Project Butterfly was overseen by an advisory board composed of "senior ex-officials and experts from the government, security and legal sectors," according to Psy-Group documents. The most senior of those ex-officials was Yaakov Amidror, who became Prime Minister Benjamin Netanyahu's national-security adviser after leading a military-intelligence analysis division within the I.D.F. Amidror told me that before joining the board he spoke to Daniel Reisner, one of Israel's most prominent lawyers, and a partner at Herzog Fox & Neeman, which was Psy-Group's outside counsel. He said that Reisner told him Psy-Group's operations in the U.S. against B.D.S. activists were legal. Amidror said that he advised Psy-Group executives to insure that their operatives didn't breach any U.S. laws or norms while targeting American activists. "Don't beat them. Don't go into their houses," Amidror said.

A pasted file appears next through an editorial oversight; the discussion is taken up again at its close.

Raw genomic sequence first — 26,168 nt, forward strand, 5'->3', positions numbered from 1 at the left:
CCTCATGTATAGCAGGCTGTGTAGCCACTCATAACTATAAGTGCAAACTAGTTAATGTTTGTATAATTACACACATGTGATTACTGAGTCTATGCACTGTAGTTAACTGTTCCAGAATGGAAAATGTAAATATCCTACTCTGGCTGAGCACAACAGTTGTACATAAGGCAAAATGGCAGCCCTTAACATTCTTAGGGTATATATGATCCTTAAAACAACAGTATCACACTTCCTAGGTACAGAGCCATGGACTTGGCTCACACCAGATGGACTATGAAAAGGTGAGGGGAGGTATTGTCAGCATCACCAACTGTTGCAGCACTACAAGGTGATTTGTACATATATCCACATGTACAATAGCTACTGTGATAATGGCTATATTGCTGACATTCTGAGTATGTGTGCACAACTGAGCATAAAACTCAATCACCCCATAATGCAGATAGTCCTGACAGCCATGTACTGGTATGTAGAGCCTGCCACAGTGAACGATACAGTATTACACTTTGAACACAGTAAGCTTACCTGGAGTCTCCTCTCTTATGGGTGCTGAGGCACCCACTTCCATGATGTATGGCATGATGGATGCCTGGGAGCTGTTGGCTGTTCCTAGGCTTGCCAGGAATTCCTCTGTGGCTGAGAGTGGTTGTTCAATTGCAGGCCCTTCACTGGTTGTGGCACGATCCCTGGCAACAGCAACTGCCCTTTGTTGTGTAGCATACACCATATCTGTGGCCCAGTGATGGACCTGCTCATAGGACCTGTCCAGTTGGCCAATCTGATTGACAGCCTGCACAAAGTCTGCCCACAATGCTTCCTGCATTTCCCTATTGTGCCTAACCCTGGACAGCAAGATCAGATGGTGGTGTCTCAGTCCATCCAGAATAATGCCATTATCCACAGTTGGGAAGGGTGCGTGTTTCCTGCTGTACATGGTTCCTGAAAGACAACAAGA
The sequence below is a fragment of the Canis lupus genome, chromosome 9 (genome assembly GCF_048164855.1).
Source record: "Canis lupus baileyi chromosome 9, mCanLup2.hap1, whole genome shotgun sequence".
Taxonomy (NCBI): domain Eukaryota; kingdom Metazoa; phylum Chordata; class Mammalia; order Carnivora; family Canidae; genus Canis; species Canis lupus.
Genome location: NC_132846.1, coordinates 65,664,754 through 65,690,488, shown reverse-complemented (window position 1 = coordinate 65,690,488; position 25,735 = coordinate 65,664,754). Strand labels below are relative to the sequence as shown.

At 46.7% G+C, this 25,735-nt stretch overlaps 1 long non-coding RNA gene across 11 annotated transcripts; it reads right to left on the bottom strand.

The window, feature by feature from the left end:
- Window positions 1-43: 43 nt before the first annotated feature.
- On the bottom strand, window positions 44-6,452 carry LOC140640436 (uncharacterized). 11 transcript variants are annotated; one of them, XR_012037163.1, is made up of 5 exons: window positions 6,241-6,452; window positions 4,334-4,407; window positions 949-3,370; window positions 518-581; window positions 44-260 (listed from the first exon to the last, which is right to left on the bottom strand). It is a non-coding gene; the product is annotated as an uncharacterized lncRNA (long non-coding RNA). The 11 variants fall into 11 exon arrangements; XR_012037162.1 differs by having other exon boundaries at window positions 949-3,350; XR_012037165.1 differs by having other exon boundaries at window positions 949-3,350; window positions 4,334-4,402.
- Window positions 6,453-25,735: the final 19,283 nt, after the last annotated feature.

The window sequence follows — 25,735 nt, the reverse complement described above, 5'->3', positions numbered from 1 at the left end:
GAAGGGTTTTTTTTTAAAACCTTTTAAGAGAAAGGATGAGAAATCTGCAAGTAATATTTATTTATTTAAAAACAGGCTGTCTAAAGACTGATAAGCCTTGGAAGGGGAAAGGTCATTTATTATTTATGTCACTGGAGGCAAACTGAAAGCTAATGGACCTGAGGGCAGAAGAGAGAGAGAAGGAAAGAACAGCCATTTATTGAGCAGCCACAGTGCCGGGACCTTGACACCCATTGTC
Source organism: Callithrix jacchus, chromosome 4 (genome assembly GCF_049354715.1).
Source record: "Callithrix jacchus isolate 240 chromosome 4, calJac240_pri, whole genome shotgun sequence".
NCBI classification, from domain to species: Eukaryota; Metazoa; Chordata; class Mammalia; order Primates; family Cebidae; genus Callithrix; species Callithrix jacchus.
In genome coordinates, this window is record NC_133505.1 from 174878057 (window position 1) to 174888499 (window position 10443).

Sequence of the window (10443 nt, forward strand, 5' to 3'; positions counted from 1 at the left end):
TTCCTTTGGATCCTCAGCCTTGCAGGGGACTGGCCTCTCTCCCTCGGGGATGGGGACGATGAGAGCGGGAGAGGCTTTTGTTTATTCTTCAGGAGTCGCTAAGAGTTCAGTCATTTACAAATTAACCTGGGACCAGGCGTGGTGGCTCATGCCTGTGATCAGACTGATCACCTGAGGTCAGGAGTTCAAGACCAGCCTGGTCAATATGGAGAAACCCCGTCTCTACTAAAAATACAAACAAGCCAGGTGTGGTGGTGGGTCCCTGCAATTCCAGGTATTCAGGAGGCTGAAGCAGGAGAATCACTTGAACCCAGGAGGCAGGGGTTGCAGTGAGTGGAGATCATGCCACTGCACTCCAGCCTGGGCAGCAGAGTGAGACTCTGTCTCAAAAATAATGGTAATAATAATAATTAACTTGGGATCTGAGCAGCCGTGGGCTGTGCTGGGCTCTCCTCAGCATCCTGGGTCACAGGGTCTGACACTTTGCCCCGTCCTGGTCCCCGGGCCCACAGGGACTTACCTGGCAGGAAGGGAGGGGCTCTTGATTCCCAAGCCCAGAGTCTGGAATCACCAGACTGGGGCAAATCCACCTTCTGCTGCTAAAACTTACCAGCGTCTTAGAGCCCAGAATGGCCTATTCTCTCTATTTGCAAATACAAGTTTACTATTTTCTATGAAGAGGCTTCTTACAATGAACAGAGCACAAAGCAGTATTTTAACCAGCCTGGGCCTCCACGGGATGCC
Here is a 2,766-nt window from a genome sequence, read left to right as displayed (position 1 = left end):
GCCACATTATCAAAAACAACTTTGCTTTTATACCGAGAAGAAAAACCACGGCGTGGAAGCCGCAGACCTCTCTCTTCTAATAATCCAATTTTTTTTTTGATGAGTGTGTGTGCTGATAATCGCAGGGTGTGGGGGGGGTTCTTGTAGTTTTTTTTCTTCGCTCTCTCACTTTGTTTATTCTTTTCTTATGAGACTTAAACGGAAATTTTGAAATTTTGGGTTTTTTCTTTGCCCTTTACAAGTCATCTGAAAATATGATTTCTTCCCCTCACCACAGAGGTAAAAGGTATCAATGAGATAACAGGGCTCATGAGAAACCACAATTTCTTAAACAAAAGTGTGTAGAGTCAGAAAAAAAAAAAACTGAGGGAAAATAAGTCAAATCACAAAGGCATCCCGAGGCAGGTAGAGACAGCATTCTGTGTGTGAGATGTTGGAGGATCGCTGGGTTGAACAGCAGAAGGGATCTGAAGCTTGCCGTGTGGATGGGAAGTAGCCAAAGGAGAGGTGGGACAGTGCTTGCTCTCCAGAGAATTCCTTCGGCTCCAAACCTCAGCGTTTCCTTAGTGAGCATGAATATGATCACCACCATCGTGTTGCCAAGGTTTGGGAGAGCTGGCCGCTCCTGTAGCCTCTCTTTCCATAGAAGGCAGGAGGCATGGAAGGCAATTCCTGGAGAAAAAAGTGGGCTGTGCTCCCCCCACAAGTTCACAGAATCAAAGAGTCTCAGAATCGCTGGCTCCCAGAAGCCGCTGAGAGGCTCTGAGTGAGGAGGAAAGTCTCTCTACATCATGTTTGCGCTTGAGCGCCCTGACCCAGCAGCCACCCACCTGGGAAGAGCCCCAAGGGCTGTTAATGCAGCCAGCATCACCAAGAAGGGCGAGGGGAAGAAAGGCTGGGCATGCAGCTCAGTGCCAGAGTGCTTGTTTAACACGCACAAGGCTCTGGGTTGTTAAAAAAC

Amidror said that he supported the central goal of the Psy-Group operation: to "expose" B.D.S. leaders on American university campuses and collect intelligence about any connections they might have to Palestinian organizations and other groups. "The Israeli government was not there, and I thought that, if private people are ready to do it, it can be helped," Amidror said. "It should be known who is behind them. It's not known. We don't know where the money is coming from, how far it is connected to Ramallah or Hamas." He defended the propriety of a private Israeli intelligence firm collecting and disseminating information on American citizens who supported B.D.S. "If it is in the public domain, why not? I don't see any problem," he told me. "If someone doesn't want it to be leaked publicly, he shouldn't put it" on the Internet or on social media, Amidror said.